Ethical caution in guarded reliance on big data analytics and AI-based software in policy and regulatory decision-making does not detract from important benefits that data-driven science could eventually confer. In the meantime, much effort is still needed to improve the overall ecosystem and biodiversity data landscape, and to develop more effective means of data identification and integration. A review by Luiz Gadelha et al. of a selection of biodiversity informatics databases and tools reveals that the use of EBVs as indicators remain challenging due to significant information gaps that prevent global level inferences on the state of biodiversity (115). As a research concern in biodiversity informatics, biological systems modeling has made minimal progress. More granular data on relative abundance of species, their traits and how they interact will be needed to identify trends and make predictions about biodiversity through modeling. Currently, there is still very limited granular data on most organisms, and existing data may contain bias, and may be tainted with taxonomic and geo-referencing errors.
Data collection could be substantially intensified by using AI methods for automating specimen identification, and in this connection, deep learning techniques have been applied for species identification in herbarium sheets (116, 117). For instance, machine learning may also be applied to support open data integration activities, like entity matching (107, 118, 119). While AI methods can help to identify and integrate heterogeneous and dispersed datasets, it is unclear to what extent data providers are incentivized or encouraged to adopt ontologies and metadata standards.
Perhaps more than ever in human history, a diverse pool of data is available to drive the OH strategy as ODH. Data could be molecular (e.g., genomic, serological and metabolic data), observational (e.g., body temperature, weight, feed intake), agronomical (e.g., herd structure, breeding, sanitation), agricultural (or on land use or land cover, more generally), epidemiological, demographical, commercial, meteorological, and so forth. However, data is dispersed in a variety of management systems and may be difficult to locate. Even if data location is not an issue, access may be restricted as it could be owned or controlled by an equally diverse range of individuals or entities (both public and private), and the legal status of the data (e.g., constituting intellectual property or not) itself may not always be clear. In addition to these challenges, there are longstanding concerns that relate to unfair, exploitative and other ethically questionable practices. As we considered in the section above, different views on the costs and other burdens of data management and data sharing are closely associated with fair and equitable dealings with individuals, communities or even countries, whether perceived or real. For sensitive data (e.g., health data), other ethical and regulatory requirements may limit access to purposes indicated by the data subjects concerned. A net result is the inability to draw on data from the different sources and domains (e.g., different levels of living organisms), and across different spatial and temporal scales to develop the AI and related digital capabilities that are needed to operationalize ODH effectively.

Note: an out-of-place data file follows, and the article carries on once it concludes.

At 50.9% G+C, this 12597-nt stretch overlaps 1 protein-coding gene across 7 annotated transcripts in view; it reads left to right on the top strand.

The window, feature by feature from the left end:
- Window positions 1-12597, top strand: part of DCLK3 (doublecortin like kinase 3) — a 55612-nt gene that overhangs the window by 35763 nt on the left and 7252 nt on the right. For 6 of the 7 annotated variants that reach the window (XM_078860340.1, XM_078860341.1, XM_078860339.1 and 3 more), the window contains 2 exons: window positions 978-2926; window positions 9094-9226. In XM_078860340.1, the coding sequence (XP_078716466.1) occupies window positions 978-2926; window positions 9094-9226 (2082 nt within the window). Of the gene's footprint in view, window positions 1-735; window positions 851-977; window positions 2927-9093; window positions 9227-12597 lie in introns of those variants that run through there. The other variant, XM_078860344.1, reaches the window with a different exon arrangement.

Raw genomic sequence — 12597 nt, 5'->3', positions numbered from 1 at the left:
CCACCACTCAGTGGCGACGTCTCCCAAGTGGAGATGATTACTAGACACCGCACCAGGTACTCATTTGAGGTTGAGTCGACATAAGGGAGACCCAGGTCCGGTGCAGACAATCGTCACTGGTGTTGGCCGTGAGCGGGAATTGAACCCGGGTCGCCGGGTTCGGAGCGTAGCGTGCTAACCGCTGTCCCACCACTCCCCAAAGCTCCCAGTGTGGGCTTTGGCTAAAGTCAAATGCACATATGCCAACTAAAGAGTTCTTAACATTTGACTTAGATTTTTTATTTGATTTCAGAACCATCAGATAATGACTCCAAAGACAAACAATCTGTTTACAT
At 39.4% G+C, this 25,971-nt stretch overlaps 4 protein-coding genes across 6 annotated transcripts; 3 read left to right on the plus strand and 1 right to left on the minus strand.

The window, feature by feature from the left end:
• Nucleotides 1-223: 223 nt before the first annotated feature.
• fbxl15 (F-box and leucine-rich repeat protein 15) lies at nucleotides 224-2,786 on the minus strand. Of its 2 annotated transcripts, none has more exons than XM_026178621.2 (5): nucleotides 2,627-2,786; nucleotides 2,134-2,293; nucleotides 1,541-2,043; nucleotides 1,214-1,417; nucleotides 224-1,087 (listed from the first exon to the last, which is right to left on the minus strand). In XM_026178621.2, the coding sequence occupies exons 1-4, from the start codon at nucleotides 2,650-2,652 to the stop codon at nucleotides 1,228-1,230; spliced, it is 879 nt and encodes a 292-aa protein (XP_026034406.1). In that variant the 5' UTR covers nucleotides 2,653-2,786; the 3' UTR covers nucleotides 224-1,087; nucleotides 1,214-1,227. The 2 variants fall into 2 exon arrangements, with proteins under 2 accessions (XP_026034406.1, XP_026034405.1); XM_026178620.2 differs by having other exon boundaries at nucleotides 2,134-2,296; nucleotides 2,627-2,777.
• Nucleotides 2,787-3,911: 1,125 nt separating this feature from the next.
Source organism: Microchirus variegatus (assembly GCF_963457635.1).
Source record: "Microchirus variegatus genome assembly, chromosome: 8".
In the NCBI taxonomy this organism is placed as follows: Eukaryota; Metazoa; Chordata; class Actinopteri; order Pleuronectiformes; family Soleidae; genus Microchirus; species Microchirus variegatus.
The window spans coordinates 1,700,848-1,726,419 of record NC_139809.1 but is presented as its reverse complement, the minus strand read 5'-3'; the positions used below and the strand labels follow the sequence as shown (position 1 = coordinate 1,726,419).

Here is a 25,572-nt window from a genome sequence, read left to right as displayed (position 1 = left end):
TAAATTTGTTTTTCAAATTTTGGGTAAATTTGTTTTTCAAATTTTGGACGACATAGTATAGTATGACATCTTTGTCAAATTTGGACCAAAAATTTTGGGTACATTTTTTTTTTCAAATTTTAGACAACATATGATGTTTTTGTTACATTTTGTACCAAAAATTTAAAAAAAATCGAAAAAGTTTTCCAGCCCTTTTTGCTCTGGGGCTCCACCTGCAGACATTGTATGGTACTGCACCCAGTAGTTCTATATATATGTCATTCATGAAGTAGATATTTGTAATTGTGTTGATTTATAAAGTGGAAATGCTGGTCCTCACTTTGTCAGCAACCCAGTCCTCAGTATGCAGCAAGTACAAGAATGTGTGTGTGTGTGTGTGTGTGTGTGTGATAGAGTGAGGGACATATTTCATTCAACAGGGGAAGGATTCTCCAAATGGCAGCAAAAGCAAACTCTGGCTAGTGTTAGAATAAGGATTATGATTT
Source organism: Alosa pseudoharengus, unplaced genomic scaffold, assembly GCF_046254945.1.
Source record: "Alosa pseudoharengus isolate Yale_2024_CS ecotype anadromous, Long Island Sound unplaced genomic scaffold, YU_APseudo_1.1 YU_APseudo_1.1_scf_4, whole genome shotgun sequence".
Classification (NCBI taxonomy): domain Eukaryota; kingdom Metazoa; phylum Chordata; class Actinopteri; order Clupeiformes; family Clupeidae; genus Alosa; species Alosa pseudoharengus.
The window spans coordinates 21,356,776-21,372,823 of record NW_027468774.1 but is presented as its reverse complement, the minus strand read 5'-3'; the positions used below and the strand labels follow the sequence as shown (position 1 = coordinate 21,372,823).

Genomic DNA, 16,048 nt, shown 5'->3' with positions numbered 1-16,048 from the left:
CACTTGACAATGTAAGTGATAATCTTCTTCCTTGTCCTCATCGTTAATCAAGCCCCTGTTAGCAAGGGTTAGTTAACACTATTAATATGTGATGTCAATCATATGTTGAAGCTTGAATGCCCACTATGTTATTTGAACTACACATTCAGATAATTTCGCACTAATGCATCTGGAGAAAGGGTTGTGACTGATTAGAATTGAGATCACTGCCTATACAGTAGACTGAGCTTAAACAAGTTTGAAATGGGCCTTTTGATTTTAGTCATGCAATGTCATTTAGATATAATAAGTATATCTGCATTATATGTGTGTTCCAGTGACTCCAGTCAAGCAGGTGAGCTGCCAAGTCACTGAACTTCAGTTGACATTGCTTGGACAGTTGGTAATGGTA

The introduction of the FAIR principles in institutional data management could help to address some of the obstacles to data accessibility, although a study found that their explicit use has either been limited or already largely reflected in existing practices (120). More crucial to the discussion in this paper is that the FAIR principles do not provide assurance that data collection, management and use are necessarily consistent with the requirements of fairness and equity or indeed any other ethical principles, or would otherwise lead to ethically acceptable outcomes. Arguably, a multilateral (or global) framework on ODH can help to facilitate data integration by promoting data standardization through setting common data exchange standards to guide sustained data exchange by ecologists, epidemiologists, evolutionists, human and animal healthcare specialists and other knowledge domain professionals (121). Within a collaborative framework, new methodologies (that draw closer together machine learning and statistical modeling) (122) to render different data sources interoperable are more likely to be developed. Data interoperability skills, documentation and metadata are also likely to be better developed and supported within this framework. For instance, the Minimum Information about any Sequence (MIxS) checklist for contextual metadata about biological samples and experimental technologies initiated by the Genomic Standards Consortium illustrates the advantage of operating within a broader framework (93).